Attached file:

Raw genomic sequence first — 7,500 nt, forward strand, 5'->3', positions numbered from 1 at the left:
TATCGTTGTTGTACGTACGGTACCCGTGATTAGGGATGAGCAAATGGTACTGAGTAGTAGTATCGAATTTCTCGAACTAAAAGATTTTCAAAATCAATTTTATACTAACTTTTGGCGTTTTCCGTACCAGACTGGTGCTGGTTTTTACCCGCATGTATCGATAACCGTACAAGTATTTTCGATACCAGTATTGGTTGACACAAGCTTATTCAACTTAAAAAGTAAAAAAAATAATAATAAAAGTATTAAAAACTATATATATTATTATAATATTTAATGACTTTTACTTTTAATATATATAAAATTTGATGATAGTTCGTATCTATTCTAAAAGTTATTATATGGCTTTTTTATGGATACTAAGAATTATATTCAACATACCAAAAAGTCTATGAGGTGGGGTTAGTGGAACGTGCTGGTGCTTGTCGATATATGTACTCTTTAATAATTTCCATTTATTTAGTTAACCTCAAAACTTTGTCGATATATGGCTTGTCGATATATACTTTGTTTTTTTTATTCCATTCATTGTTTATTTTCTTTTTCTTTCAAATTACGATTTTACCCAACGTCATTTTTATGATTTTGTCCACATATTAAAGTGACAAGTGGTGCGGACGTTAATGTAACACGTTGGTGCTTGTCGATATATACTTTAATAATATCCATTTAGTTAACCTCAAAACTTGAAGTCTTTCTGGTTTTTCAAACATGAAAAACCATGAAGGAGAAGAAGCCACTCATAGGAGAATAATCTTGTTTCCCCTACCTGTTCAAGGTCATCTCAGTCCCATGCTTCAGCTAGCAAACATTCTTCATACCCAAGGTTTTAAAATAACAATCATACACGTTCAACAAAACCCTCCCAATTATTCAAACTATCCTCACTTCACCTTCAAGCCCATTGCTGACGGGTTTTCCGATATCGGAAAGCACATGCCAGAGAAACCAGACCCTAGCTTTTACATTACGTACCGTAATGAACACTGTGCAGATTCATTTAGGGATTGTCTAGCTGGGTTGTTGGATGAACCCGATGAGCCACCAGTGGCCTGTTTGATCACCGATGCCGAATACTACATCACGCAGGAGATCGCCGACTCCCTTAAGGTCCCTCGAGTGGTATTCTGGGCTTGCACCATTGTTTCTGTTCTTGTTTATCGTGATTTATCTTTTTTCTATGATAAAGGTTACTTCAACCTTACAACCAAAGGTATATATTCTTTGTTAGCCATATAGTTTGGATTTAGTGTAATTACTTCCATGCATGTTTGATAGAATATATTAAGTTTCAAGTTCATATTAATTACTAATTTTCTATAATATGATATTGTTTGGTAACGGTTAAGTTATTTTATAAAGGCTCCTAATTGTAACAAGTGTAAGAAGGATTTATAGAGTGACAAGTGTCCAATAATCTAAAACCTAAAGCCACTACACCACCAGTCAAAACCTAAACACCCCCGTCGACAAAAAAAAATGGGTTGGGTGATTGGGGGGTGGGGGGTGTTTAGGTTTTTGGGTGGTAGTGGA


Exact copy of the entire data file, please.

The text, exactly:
Raw genomic sequence first — 7,500 nt, forward strand, 5'->3', positions numbered from 1 at the left:
TATCGTTGTTGTACGTACGGTACCCGTGATTAGGGATGAGCAAATGGTACTGAGTAGTAGTATCGAATTTCTCGAACTAAAAGATTTTCAAAATCAATTTTATACTAACTTTTGGCGTTTTCCGTACCAGACTGGTGCTGGTTTTTACCCGCATGTATCGATAACCGTACAAGTATTTTCGATACCAGTATTGGTTGACACAAGCTTATTCAACTTAAAAAGTAAAAAAAATAATAATAAAAGTATTAAAAACTATATATATTATTATAATATTTAATGACTTTTACTTTTAATATATATAAAATTTGATGATAGTTCGTATCTATTCTAAAAGTTATTATATGGCTTTTTTATGGATACTAAGAATTATATTCAACATACCAAAAAGTCTATGAGGTGGGGTTAGTGGAACGTGCTGGTGCTTGTCGATATATGTACTCTTTAATAATTTCCATTTATTTAGTTAACCTCAAAACTTTGTCGATATATGGCTTGTCGATATATACTTTGTTTTTTTTATTCCATTCATTGTTTATTTTCTTTTTCTTTCAAATTACGATTTTACCCAACGTCATTTTTATGATTTTGTCCACATATTAAAGTGACAAGTGGTGCGGACGTTAATGTAACACGTTGGTGCTTGTCGATATATACTTTAATAATATCCATTTAGTTAACCTCAAAACTTGAAGTCTTTCTGGTTTTTCAAACATGAAAAACCATGAAGGAGAAGAAGCCACTCATAGGAGAATAATCTTGTTTCCCCTACCTGTTCAAGGTCATCTCAGTCCCATGCTTCAGCTAGCAAACATTCTTCATACCCAAGGTTTTAAAATAACAATCATACACGTTCAACAAAACCCTCCCAATTATTCAAACTATCCTCACTTCACCTTCAAGCCCATTGCTGACGGGTTTTCCGATATCGGAAAGCACATGCCAGAGAAACCAGACCCTAGCTTTTACATTACGTACCGTAATGAACACTGTGCAGATTCATTTAGGGATTGTCTAGCTGGGTTGTTGGATGAACCCGATGAGCCACCAGTGGCCTGTTTGATCACCGATGCCGAATACTACATCACGCAGGAGATCGCCGACTCCCTTAAGGTCCCTCGAGTGGTATTCTGGGCTTGCACCATTGTTTCTGTTCTTGTTTATCGTGATTTATCTTTTTTCTATGATAAAGGTTACTTCAACCTTACAACCAAAGGTATATATTCTTTGTTAGCCATATAGTTTGGATTTAGTGTAATTACTTCCATGCATGTTTGATAGAATATATTAAGTTTCAAGTTCATATTAATTACTAATTTTCTATAATATGATATTGTTTGGTAACGGTTAAGTTATTTTATAAAGGCTCCTAATTGTAACAAGTGTAAGAAGGATTTATAGAGTGACAAGTGTCCAATAATCTAAAACCTAAAGCCACTACACCACCAGTCAAAACCTAAACACCCCCGTCGACAAAAAAAAATGGGTTGGGTGATTGGGGGGTGGGGGGTGTTTAGGTTTTTGGGTGGTAGTGGA